In 2012, New Delhi tapped Dassault's Rafale as its next fighter, with plans to acquire 126 of the twin-engine jets for $12 billion. At the time, Indian officials said the French jet would help them reduce their reliance on Russian equipment (India also flies French Mirage 2000 jets as part of a longstanding policy to avoid exclusive dependence on Moscow for military hardware).
By choosing Rafale, India also gains access to cutting-edge technology to advance its aerospace and defense industries.
But talks have stalled over price and who would bear responsibility for Rafales license-produced in India by Hindustan Aeronautics Ltd.
Russia is irked that its once-close ally has invested tens of billions of dollars on American transports, helicopters and maritime patrol planes and now is about to buy French jets.
At the recent IDEX trade show in Abu Dhabi, Rostec CEO Sergey Chemezov announced that Russia and India had inked a deal to co-develop a new version of Sukhoi's Su-35. Indian officials, however, say Russia has pitched the jet, but have not yet agreed to move forward on the project.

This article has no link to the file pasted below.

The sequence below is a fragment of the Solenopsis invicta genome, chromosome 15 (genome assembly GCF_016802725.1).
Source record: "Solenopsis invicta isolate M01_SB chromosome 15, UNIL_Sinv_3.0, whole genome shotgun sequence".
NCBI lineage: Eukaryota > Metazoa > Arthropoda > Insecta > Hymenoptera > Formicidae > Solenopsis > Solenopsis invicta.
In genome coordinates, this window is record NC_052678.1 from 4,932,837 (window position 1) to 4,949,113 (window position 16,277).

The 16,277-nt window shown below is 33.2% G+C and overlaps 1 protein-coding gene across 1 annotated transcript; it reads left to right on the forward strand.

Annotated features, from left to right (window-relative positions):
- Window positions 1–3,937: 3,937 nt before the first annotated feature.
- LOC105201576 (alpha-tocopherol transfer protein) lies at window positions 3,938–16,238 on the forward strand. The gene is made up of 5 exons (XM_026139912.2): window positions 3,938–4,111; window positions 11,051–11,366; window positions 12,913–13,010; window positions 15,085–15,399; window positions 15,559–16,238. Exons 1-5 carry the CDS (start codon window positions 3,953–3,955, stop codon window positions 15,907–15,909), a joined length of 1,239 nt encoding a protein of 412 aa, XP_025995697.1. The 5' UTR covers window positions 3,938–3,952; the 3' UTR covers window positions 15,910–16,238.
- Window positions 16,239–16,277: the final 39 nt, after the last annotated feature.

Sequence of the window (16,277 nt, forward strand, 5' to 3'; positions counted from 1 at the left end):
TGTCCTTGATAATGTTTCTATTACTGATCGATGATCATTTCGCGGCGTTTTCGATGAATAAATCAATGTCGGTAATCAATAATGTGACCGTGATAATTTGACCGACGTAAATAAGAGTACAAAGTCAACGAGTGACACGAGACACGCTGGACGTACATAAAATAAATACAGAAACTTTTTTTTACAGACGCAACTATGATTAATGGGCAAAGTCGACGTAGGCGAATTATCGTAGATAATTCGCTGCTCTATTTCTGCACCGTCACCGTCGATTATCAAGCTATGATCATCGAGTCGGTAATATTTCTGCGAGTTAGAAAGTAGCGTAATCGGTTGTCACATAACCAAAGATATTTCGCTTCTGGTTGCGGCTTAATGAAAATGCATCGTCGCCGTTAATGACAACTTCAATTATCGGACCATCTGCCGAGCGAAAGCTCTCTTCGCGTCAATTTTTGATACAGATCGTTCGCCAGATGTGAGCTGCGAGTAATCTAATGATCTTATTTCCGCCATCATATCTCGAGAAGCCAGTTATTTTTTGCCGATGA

The Su-35 is a formidable aircraft and an improvement over India's Su-30s, but the Rafale is superior as a system, with greater mission capability and reliability. And its technology is more likely to serve as a foundation for a more competitive Indian defense and aerospace industry.
The entire rationale behind the Rafale deal wasn't to get the least expensive fighter to meet India's needs, but the aircraft that would best satisfy the nation's long-range military needs as well as its industrial interests.